There have been many research efforts devoted to cracking the intrinsic code of the Steve Jobs and Richard Bransons of the world. Are there certain personality types, characteristics, or genes that predispose individuals to risk-taking success? Can we predict who is able turn an entrepreneurial predisposition into action?
Or is it is all about formative experiences during development? Some are nurtured and trained to step into their parents’ footsteps. Others might be raised by the right mentor. They might set up their first businesses while at school and learning how to take risks while the stakes are still small. Can we predict who will turn entrepreneurial training into action?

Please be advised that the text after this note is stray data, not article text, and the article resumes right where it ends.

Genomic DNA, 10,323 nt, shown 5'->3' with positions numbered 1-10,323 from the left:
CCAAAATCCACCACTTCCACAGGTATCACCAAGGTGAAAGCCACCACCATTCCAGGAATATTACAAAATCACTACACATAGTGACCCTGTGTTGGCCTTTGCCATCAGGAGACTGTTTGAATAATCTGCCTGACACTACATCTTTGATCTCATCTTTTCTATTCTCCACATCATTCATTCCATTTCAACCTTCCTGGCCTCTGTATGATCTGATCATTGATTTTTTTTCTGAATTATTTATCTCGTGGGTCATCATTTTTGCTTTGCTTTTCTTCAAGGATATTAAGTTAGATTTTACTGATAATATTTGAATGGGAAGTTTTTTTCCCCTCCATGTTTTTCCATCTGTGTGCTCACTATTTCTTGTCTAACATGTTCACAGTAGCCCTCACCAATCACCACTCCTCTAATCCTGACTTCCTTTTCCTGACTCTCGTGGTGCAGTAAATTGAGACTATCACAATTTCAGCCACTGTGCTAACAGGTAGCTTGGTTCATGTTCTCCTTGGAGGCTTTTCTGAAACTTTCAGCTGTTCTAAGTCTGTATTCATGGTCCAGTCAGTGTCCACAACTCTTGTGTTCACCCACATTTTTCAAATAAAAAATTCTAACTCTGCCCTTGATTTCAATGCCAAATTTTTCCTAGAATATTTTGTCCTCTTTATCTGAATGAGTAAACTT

Over years of working with entrepreneurs here at THNK, we have explored nature vs. nurture as an essential ingredient for development. We have concluded that there is an integral third element: entrepreneurs are not made nor are they born, they rise to the occasion. Entrepreneurship is an act. Some entrepreneurs act on opportunity: they have identify a gap in the market where users’ needs aren’t being met, and decide to act on it. For others, “necessity is the mother of entrepreneurship”: they start an endeavor because they cannot access a career that aligns with their needs or find themselves in situation overcome by need to act.